Reading to a Child: How to Get the Most Out of a Book

Reading to a Child: How to Get the Most Out of a Book

Reading to your child is beneficial for the child in numerous ways, and it’s just as rewarding for parents and grandparents.
Reading to your child is beneficial for the child in countless ways, and it's just as rewarding for parents and grandparents.

However, there’s more to reading than just pronouncing the words out loud. I was reminded of this not long ago in the waiting area at an optical shop. I was sitting near a young mother and her preschool child. The child was getting restless and found the one-and-only children’s book in the magazine rack.

The mother reluctantly read the book, using no emotion whatsoever in her reading. Finished the book. Done. Now put it back where you got it! At that point, there was nothing left for the child but to whine and be restless and irritable, which further irritated the mother.

I was glad that I was appearing to be engrossed in my own book, which I was holding so that the mother couldn’t see the sad expression on my face. I wanted to ask the child to bring the book to me so that I could model for the mother “how to get the most out of a book,” but of course I was neither brazen nor rude enough to do that.

Here’s what I would have done. This is how to read a book to a child:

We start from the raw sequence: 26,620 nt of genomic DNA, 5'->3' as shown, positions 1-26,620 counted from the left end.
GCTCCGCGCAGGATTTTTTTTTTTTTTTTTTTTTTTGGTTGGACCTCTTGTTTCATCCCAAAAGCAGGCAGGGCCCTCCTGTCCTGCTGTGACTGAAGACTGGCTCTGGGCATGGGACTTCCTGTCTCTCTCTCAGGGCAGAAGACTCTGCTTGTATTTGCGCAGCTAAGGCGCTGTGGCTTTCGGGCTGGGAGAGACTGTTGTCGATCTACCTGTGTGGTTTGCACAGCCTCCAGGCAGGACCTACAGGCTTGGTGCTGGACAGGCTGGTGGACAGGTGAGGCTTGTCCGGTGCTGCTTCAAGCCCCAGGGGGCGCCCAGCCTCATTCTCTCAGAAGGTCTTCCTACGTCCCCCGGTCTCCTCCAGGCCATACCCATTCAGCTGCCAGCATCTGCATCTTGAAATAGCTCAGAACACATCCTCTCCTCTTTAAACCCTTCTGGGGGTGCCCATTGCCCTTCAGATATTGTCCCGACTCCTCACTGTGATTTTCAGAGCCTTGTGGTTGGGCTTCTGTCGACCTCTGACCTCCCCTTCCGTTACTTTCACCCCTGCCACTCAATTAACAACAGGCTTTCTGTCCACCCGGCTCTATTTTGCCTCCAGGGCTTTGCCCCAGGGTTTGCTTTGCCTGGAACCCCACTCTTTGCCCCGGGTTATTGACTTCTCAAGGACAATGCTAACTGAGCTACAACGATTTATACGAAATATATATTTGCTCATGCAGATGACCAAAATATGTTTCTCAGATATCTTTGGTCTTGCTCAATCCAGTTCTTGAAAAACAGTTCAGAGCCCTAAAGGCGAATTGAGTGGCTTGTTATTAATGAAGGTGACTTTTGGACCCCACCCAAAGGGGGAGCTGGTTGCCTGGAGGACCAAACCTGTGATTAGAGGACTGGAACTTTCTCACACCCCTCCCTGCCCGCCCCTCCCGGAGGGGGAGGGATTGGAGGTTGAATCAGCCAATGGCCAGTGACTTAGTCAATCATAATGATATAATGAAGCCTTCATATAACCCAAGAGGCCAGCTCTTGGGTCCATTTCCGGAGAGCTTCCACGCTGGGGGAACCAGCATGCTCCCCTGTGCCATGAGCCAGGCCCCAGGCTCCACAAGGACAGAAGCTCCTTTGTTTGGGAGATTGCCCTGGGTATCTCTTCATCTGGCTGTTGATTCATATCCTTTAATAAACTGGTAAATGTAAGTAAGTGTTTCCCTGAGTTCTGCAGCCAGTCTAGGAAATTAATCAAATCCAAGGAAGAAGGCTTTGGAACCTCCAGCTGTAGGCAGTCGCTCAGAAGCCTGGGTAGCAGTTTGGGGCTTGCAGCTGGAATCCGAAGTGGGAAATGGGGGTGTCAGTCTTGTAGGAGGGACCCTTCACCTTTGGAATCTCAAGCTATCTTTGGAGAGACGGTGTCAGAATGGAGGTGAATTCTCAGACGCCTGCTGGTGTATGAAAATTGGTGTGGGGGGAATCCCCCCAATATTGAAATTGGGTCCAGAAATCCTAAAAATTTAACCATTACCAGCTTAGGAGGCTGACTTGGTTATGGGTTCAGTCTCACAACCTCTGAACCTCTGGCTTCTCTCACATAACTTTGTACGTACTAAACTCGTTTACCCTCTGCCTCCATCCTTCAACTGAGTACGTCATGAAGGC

• Approach the book with an attitude of anticipation, wonder, and delight.
  • As you begin to read, the child should hear that same attitude in the tone of your voice.
  • As you continue to read, your voice should show the mood of the book, whether happy, sad, funny, scary, sleepy, outrageous, or whatever else.
  • If a character in the book is speaking, change your voice. Be an actor! Change your voice to sound like the mother, the daddy, the grandma or grandpa, Aunt Georgiana, the bear, the bird, or the crocodile!
  • Finish the book with the appropriate mood and voice.

But that’s not all, folks. There’s more to a book than reading the words, especially when you and your child are bored in a waiting room with only one book to serve as your entertainment. Here’s how to get the most out of a book:

  • Reading to your child is beneficial for the child in countless ways, and it's just as rewarding for parents and grandparents.Don’t let the child lose interest at the end. Immediately ask a question about the book that you know your child can answer, for example:
  • Children love to point. Ask the child, “Can you point to something red on this page?”
  • Go through the colors and the pages. Point to something blue, green, purple, etc.
  • Point to shapes. Point to something round, square, triangle, and rectangle.
  • Point to something big, small, tall, short, pretty, ugly, sticky, shiny, sparkly, yucky, or delicious.
  • Use pointing to check your child’s comprehension of the story. Point to the girl who ate the porridge. Point to the chair that was too big. Point to the bed that was too soft. Point to the bed that was just right.
  • Point to something that says moo. Point to something that says meow, bow-wow, hee-haw, gobble-gobble, ribbit-ribbit, grrrrrrr, tweet-tweet, chirp-chirp, and cock-a-doodle-do.
  • Even older children will enjoy pointing exercises on their level. One of my children’s favorites was Ralph’s Secret Weapon by Steven Kellogg. Point to the bassoon. Point to the maestro. Point to Ralph’s aunt. Point to Ralph’s secret weapon! (Does the child understand that the secret weapon is the cake?)